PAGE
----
And in addition, the medically tailored meal, providers have to be in contact and share data with the prescribers, who would be the doctors, and the physician extenders who are evaluating patients and making diagnoses and documenting these chronic conditions. They also need the technology to be connected to the insurance companies, and the payers who are going to pay for these medical interventions. So this is a lot more work and expense at organization for medically tailored meal providers. And a lot of these are nonprofit entities, so these are big steps in organizational development.

Brad Puffer: Got it. And it is great to hear that there are some insurance companies that are stepping to the plate to reimburse for these medically tailored meals. I know we're invested in seeing this group, this idea grow further and made a significant donation to the food as medicine coalition. Tell us about that effort and why we're supporting that organization, what we hope to see accomplished with its growth.

Dr. Dugan Maddux: Yeah. So the food is medicine coalition is a national group, which is really important and it's a coalition of programs that provide medically tailored meals. And we have followed them for quite a while, we're very aware of the research around this group and these outcomes. So we have been very interested in the improvement. they have for people particularly, with chronic kidney disease and end stage kidney disease.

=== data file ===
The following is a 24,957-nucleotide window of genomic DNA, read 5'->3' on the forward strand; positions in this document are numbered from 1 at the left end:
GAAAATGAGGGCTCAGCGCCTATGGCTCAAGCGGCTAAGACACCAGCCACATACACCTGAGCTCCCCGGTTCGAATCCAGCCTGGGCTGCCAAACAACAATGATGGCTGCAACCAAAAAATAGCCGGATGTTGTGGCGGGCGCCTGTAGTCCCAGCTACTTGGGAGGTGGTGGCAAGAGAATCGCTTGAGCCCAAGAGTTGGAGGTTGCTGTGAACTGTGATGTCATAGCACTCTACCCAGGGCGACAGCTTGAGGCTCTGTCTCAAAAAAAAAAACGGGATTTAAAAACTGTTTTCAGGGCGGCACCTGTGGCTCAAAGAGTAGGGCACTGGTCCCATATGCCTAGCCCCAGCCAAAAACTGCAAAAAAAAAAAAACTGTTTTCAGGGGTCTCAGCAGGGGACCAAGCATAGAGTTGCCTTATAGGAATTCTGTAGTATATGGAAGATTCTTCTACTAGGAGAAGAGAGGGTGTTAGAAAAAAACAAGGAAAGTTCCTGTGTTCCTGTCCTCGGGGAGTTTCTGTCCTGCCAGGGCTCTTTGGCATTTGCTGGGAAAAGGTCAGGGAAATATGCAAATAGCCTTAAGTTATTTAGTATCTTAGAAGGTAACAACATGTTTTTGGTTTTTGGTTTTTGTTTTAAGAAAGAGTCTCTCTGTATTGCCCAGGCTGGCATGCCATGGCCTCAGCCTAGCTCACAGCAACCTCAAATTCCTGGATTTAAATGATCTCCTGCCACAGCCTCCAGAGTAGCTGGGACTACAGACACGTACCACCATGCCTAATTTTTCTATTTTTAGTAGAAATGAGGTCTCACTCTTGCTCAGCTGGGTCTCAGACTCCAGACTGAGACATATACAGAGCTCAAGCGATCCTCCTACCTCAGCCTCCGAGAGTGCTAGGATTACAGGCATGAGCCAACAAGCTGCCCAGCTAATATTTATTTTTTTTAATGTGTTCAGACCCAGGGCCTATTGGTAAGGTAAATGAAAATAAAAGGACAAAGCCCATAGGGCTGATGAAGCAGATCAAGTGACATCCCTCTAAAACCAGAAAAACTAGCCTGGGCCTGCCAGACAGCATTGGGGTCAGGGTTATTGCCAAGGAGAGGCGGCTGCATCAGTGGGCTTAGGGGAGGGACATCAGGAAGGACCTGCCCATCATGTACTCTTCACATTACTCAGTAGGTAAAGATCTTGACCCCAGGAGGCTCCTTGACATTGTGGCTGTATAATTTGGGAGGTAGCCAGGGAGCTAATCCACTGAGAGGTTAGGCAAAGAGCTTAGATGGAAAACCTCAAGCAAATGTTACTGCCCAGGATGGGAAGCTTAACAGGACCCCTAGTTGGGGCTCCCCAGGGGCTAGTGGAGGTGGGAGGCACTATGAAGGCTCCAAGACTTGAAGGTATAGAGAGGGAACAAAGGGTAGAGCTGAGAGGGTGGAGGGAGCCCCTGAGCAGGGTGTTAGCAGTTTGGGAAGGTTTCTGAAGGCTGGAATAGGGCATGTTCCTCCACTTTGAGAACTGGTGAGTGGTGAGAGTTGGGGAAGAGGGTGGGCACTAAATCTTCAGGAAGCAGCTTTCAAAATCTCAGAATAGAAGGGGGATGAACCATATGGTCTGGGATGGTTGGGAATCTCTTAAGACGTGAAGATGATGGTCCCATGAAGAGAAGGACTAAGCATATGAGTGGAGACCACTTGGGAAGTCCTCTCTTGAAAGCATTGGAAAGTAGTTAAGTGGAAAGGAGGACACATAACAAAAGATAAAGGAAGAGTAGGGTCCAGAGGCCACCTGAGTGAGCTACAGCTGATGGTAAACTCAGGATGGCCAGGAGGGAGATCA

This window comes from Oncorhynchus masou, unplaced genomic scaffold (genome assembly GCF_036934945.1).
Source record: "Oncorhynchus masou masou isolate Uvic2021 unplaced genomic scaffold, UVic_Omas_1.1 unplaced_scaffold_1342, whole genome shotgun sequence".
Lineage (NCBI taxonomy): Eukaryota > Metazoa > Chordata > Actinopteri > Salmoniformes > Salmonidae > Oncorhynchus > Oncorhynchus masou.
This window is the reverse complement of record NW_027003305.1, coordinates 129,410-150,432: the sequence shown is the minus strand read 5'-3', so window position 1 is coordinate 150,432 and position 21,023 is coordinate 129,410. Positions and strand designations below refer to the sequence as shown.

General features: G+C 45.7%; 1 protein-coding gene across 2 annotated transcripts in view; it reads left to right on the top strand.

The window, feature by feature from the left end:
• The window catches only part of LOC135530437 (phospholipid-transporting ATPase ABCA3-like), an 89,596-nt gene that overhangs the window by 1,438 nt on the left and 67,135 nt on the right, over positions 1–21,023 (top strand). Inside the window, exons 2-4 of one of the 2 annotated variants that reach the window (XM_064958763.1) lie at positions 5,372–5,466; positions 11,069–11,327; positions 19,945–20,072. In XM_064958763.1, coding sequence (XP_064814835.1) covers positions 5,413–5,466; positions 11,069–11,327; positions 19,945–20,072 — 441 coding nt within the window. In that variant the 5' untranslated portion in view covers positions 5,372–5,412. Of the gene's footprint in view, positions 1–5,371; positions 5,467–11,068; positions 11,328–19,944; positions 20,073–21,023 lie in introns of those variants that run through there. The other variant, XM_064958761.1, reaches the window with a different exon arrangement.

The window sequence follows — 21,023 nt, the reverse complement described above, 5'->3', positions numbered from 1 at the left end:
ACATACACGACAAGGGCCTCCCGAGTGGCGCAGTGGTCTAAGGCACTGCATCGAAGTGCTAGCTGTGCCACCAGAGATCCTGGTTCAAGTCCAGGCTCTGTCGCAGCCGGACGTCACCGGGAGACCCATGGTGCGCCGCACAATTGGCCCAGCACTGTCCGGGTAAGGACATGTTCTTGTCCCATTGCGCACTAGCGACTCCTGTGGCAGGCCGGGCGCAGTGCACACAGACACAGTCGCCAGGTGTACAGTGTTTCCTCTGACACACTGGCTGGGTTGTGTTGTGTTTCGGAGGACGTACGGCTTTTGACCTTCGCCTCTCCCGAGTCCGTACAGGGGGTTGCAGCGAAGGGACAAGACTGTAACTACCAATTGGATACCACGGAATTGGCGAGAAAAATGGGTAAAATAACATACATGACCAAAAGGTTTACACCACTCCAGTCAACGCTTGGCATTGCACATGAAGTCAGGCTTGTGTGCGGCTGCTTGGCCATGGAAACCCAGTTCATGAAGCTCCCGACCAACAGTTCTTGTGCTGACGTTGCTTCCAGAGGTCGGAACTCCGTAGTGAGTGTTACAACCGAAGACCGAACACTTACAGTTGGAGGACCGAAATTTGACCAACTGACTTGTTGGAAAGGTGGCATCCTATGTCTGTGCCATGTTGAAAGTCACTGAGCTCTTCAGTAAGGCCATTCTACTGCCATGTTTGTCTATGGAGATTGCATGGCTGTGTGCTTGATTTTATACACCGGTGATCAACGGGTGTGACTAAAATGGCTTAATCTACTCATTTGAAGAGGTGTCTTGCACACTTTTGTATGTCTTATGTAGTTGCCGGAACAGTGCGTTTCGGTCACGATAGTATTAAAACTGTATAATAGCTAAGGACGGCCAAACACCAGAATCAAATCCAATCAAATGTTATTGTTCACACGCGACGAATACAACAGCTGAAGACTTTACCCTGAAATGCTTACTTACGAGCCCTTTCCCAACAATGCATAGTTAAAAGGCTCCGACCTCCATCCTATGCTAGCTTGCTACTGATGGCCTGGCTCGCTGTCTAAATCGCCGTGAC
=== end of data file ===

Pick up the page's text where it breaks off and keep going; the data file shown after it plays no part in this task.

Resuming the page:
So these groups are not only involved in delivering medically tailored meals and medically appropriate meals, they are committed to sharing the best practices for those organizations of medically tailored meal delivery with other groups to try to improve the access to medically tailored meals around the country. They are committed to public policy discussions to help people learn about the importance of medically tailored meals are committed to resources around providing research and evidence based interventions around medically tailored meals.

So as a corporation, we certainly agree that people with chronic illnesses should not have to manage worrying about or doing without healthy food, while they are also having to live with and manage complex medical conditions. And we believe that, healthy and nutritious food, food that's particularly tailored to an individual's needs when they have complex medical conditions is part of providing superior care for people and patients. So I think altogether, we're very much aligned with this national food as medicine coalition.